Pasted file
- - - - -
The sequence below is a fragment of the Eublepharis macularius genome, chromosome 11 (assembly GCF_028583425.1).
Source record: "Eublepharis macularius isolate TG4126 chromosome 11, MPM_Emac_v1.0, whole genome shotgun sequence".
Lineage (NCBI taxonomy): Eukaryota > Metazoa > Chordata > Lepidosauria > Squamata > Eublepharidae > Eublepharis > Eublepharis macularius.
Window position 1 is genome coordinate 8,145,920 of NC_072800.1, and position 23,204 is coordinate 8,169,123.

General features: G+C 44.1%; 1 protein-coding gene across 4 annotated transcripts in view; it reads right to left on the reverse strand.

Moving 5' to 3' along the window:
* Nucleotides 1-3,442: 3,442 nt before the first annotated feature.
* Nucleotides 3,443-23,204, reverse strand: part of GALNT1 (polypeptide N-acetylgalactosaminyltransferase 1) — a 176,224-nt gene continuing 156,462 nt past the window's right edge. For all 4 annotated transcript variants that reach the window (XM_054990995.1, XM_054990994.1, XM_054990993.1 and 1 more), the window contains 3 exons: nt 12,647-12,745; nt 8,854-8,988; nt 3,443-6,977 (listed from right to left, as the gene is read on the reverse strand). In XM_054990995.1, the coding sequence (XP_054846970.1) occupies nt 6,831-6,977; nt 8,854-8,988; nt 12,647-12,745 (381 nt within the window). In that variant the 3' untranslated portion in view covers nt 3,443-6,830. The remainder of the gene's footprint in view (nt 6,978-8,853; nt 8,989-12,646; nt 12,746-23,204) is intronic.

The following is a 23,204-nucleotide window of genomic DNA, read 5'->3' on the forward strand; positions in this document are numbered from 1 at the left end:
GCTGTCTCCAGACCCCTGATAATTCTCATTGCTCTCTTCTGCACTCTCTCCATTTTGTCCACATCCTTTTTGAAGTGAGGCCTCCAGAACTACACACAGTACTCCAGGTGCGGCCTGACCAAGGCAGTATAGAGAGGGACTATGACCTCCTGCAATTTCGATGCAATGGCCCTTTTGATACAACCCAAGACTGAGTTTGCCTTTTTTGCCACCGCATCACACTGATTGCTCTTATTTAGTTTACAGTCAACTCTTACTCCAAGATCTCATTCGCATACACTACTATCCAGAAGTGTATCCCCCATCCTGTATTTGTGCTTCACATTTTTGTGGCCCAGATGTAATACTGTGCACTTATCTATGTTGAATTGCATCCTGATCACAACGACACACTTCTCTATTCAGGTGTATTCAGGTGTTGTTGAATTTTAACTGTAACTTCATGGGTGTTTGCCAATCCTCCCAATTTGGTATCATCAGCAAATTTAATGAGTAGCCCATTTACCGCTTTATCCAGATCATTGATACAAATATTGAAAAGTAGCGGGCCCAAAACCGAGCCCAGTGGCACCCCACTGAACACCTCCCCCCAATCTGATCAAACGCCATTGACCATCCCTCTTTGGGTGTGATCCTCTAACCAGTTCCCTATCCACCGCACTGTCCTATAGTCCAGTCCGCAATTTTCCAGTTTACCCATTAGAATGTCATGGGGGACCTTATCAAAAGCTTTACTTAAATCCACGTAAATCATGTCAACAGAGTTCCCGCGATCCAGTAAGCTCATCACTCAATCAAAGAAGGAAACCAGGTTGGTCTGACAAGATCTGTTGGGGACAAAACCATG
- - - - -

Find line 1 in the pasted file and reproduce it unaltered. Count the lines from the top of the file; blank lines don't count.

The sequence below is a fragment of the Eublepharis macularius genome, chromosome 11 (assembly GCF_028583425.1).